Friday lays out the long list of concerns, but despite these risks, he argues that equities are still a buy because they are attractive compared to the alternatives:
Headlines through much of 2012 have been dominated by risks ranging from the fragile nature of Europe’s financial system, to fears of a slowdown in China, sluggish growth in the US and the looming ‘fiscal cliff.’ Meanwhile US stocks have gained close to 20% this year and some other markets have seen even stronger gains. Why the disparity? And, more importantly, is the bull market nearing an end? While the risks are certainly evident, and markets may be overdue for a consolidation or corrective action, the bull market should continue and we expect stocks to outperform Treasuries and cash over the next year.
This short squeeze that has stock prices near the highs of the year is providing investors with a false sense of security, masking risks that are lurking under the surface. As an analyst, my job is not to guess about market risks that everyone already knows are the most systemically important, but rather to try to identify rising tail risks which are not yet in the general perception. It’s an equation. I take various indicators that could be saying different things and try to align them to see if there is a common theme. Friday there were two headlines that caught my eye regarding two events that had not happened in the last 20 years: the US 2YR swap spread hit 10.5bps, and the Chinese yuan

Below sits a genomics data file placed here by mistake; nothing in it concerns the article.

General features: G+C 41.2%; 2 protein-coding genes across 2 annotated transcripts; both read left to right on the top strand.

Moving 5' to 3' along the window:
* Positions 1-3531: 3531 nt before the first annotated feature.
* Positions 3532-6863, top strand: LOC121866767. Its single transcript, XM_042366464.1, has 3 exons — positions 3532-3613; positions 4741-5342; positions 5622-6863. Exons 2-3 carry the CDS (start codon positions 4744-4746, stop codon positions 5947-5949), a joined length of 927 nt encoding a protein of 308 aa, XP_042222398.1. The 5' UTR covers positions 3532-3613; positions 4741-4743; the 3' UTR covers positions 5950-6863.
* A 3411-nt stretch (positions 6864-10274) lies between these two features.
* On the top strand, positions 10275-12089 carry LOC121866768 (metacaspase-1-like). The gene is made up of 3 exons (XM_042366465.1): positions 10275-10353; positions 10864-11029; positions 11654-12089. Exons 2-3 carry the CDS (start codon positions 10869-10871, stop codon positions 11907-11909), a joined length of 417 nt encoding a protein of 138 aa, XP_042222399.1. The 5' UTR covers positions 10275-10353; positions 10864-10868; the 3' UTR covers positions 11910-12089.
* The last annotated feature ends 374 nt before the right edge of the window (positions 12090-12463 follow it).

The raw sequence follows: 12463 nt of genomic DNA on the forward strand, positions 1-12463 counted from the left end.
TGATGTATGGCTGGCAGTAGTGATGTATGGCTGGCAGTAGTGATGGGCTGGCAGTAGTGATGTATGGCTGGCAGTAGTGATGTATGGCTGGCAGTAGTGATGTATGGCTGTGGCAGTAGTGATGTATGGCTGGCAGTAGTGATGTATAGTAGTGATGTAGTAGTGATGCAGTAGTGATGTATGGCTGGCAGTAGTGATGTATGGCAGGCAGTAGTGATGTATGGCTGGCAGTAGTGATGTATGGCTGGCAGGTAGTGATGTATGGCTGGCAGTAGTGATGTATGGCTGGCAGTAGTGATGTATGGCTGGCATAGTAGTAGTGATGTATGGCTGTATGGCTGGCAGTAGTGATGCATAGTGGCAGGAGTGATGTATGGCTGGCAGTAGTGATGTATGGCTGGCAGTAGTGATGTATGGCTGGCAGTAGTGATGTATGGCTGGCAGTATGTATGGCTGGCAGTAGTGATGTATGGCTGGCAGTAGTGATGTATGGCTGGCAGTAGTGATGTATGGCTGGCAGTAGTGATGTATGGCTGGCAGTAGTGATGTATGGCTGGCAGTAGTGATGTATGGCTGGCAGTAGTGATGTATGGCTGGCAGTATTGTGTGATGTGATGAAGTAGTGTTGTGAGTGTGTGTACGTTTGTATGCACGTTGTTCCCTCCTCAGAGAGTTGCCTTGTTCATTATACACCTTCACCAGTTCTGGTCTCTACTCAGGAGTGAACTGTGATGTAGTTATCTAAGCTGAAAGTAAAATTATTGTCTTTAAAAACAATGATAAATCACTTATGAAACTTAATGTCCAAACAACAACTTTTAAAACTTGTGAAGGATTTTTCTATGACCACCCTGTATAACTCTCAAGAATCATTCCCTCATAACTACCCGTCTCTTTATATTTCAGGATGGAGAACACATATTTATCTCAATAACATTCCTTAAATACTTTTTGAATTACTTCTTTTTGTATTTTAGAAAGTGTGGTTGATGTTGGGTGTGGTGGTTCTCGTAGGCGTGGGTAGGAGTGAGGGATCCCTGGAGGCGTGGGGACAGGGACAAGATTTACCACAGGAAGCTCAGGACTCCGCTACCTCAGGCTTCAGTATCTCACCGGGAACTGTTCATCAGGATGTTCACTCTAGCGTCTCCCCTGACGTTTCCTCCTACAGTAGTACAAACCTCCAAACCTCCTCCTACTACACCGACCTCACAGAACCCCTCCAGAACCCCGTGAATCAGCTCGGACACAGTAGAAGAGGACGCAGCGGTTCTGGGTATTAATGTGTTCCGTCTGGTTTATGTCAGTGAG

traded through 6.28 per dollar. At first glance you would not assume the two are related, but I believe they could both be indicative of an important underlying trend.
Swap spreads have been falling since the Fed’s commitment to keep a lid on short term interest rates and the general presumption is that it is due to the lack of demand for hedging rising interest rates. A Bloomberg story citing UBS strategists who were recommending 2YR wideners stated, spread tightened.. amid decline in short-term funding needs, “diminished tail risk”; stop-outs in spread widening trades exacerbated 2-yr tightening.